IMET top WAG Colleen McLoughlin at Asda House in Leeds, where she was signing her book. I managed to have a chat with her, despite the fact that she refused to talk to reporters at a store appearance later that day.
Poised and serene, I could tell there was a bubbly Scouser in there, dying to get out - I just hope this slick media image she's adopted doesn't make her lose her sense of fun.
I suspect she was nervous about being questioned about the subject of wearing fur, after a row emerged centering on whether it's all right to cloak yourself in rabbit. Which she apparently believes is fine.
I wasn't bothered about that, I was more interested in finding out what she makes of Yorkshire.
It turned out it was Colleen's first trip to Leeds, and she'd heard it was a `good night out'.
She still goes out in Liverpool and Manchester with her mates, she told me, just like she did before she got famous - and she doesn't get pestered too much.
I purposefully didn't ask her about Wayne as it must be really annoying, being well-known by association. It was just as well he was nowhere to be seen because I definitely clocked Colleen checking out a gorgeous guy who stepped up to have his book signed.
Well, there's no harm in looking, is there?
* LAST week I talked about the time I met John Inman, the actor who died earlier this month. I recounted him granting me an interview at Leeds City Varieties when I was a teenager, and how he seemed reserved and even unfriendly.
Well, I might have given the wrong impression because since last week people have been saying to me: "So, you didn't like him very much?" The truth is, I did like him - I think he was very funny, a great comedy actor - and the more I think about it, the more important I believe he was for gay acceptance in Britain.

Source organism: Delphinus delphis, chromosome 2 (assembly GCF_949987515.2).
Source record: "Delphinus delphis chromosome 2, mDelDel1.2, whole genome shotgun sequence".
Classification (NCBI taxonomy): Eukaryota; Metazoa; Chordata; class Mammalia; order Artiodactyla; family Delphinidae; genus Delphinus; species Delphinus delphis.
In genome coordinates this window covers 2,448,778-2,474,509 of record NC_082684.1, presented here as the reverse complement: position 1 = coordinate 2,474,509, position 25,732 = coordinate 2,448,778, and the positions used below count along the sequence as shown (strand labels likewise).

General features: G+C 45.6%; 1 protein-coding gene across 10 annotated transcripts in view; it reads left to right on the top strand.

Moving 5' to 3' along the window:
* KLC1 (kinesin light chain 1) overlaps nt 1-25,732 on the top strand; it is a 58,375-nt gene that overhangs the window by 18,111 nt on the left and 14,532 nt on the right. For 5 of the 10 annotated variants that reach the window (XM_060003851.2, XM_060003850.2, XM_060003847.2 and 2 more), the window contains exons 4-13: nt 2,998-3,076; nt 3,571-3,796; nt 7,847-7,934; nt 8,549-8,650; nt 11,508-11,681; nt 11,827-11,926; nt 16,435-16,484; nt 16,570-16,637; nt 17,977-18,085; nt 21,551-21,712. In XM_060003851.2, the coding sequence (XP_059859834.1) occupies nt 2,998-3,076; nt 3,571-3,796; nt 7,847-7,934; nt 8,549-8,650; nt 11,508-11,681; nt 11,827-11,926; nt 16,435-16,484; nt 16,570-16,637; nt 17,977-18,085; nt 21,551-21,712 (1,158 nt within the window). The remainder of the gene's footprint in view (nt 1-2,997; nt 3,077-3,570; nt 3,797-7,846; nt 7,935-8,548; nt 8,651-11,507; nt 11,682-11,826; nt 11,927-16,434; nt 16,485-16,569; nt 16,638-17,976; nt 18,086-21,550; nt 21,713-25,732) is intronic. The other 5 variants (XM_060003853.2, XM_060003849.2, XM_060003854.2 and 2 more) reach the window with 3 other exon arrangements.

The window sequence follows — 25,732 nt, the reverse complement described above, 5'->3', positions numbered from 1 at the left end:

I took part in a debate on Radio Leeds the other day, in which the question was asked, were we laughing at him or with him?
We talked about the character of Mr Humphries in Are You Being Served? and the impact the outrageous, mincing shop assistant had on our collective consciousness at the time.
It's easy to dismiss the `old queens' like John Inman and Larry Grayson but their screen presence, however camp, did a lot to reassure the general population that gay men could be funny, friendly and approachable, rather than sinister, secretive and dark.
We're scared of the unknown, whatever that might be, that's human nature - so maybe Mr Humph- ries helped to remove that fear.
Times columnist Matthew Parris wrote that after Mr Humphries, people started to see that gay men could be warm and entertaining - despite the fact that the character caused an uproar at first, before people got used to him, and attracted complaints from many BBC viewers who found him deeply offensive.
Perhaps acceptance and understanding might not be as advanced as it is now, were it not for that simpering sitcom star, and he wasn't in fact the setback that the gay lobbyists like to think he was.
* I WENT to see James Morrison at Leeds University - the hottest venue in the city. They've spent £2m on it, apparently, and there's extra lights, but no air con. It was sweltering, as always.
I'm a huge fan of James' album and though I don't think the songs came across quite as well live as on CD, it was still a brilliant show.